Can I be terminated from my job? How can I protect myself?
Expert legal advice can help you navigate next steps if you think you are about to be wrongfully terminated or believe your employer is discriminating or retaliating against you. The employment law and labor-focused lawyers at Halunen Law are available to consult with you on what your rights are and strategies to protect them.
What does at-will employment mean?
“Employment at-will” means that an employer can terminate an employee at any time for any reason or no reason—except an illegal one—without violating the law. Illegal reasons include, for example, terminating an employee because of gender, age, race, or disability, or for reporting unlawful conduct in the workplace. “Employment at-will” also means an employee is free to leave a job at any time for any or no reason without any adverse legal consequences.
If I file a lawsuit, how long will that take?
If you have to “litigate” your case (file a formal court complaint that describes what happened and your legal claims), the process typically takes between nine months to a year and a half from filing the formal complaint through trial. If your case is appealed, or there are other delays, it can take longer. Some employment cases settle early, before a complaint is even filed.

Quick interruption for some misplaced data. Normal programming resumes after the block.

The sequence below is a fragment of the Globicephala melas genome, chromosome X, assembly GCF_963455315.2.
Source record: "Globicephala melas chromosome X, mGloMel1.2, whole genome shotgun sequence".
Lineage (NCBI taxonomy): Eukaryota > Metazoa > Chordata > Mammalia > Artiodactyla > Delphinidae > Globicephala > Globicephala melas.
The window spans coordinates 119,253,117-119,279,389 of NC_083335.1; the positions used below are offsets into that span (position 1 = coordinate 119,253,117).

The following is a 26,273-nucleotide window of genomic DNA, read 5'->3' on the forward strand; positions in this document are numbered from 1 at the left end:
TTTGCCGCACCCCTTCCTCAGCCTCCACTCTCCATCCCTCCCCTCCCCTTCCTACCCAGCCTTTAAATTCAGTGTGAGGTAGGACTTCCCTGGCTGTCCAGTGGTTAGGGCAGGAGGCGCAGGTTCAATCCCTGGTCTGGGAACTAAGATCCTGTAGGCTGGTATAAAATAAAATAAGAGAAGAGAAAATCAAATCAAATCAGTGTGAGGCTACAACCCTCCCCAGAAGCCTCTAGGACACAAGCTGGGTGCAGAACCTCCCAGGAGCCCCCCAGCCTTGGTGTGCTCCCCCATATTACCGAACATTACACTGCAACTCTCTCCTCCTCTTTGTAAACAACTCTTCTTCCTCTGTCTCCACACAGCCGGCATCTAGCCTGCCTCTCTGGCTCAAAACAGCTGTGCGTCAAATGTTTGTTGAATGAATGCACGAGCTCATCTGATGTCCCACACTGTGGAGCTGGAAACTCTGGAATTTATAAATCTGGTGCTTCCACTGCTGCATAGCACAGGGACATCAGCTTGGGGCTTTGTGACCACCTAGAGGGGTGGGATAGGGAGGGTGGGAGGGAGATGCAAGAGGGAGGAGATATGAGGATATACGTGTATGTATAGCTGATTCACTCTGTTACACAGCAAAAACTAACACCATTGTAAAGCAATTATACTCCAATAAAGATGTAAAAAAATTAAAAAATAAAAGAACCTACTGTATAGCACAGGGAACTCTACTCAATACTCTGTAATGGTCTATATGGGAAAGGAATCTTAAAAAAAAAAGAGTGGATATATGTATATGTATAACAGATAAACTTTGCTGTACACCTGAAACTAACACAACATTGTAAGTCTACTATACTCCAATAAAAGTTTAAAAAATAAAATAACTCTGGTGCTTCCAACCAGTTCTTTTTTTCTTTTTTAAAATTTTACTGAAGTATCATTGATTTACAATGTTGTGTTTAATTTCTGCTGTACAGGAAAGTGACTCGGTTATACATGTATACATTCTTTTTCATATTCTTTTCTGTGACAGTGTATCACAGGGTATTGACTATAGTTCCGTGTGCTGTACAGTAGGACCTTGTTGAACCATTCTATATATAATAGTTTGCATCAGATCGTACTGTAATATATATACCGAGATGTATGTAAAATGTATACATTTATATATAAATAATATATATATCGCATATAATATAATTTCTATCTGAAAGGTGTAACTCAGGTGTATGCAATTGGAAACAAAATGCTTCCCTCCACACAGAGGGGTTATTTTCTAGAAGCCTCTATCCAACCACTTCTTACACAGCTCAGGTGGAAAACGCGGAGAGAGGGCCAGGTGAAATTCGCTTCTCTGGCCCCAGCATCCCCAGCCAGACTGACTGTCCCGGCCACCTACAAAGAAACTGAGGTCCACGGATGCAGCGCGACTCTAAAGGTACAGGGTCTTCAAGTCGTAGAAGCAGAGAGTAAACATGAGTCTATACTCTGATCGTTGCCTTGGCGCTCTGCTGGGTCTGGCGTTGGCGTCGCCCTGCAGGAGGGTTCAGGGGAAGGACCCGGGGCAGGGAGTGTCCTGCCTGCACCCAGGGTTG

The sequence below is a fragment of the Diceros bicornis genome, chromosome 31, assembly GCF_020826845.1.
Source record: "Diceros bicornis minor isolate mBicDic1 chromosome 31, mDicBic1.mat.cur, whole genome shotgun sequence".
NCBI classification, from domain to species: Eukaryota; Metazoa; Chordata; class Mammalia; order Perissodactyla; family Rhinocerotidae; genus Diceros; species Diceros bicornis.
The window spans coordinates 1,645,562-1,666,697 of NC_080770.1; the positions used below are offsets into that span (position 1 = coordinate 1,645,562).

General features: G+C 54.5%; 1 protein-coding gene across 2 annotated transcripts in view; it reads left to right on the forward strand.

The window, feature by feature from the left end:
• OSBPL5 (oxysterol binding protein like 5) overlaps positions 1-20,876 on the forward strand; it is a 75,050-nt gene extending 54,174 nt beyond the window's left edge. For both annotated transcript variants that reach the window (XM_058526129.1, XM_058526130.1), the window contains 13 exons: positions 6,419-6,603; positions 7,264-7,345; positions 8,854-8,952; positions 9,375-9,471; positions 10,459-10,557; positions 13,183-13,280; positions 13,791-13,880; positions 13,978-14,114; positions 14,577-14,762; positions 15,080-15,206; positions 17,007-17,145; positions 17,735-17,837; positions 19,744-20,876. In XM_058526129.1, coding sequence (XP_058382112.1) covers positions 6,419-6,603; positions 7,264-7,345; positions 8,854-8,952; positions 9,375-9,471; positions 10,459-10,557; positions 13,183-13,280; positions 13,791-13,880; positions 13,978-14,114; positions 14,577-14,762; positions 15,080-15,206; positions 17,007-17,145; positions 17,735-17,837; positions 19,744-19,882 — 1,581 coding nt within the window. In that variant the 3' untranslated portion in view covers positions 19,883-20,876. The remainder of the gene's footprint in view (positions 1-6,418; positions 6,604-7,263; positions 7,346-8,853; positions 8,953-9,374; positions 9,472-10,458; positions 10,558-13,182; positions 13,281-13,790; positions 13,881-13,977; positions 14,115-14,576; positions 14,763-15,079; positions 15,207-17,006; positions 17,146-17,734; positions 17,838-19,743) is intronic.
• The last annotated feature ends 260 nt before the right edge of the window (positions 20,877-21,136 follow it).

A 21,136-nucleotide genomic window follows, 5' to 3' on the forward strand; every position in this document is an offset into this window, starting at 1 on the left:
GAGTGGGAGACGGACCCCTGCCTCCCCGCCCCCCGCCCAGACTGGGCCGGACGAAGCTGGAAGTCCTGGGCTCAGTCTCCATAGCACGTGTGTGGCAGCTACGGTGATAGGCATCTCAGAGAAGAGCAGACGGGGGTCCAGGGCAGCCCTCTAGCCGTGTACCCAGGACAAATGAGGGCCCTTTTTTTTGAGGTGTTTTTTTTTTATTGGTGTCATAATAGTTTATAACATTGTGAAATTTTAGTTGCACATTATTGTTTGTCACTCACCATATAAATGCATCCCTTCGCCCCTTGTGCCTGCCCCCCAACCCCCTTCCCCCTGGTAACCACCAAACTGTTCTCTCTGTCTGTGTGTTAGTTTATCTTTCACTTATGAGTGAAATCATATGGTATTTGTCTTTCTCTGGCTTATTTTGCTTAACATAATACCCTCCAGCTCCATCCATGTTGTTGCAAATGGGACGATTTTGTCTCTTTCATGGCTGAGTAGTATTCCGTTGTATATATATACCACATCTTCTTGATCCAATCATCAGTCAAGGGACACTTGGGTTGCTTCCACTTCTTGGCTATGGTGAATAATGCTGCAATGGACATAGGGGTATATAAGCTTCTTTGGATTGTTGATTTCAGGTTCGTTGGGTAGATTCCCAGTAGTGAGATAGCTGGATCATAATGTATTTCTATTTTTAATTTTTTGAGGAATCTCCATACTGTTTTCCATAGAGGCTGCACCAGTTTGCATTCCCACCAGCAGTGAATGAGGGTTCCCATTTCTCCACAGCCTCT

What is the likelihood that my case will settle?
Every case is different and must be evaluated by your employment law attorney based on the particular facts and circumstances of your situation. That said, about 95% of our cases are resolved before trial.
If my case is successful, what damages will my employer have to pay?
The damages awarded to you depend on the claims filed and the harm you’ve experienced. Damages can include compensation for past and future wage loss (which is directly related to the money you made in your job), and the emotional pain and suffering caused by your employer. Halunen Law is ready to evaluate your potential claims, explain available damages, and discuss your options. We are experienced employment law attorneys and represent employees on a contingency basis.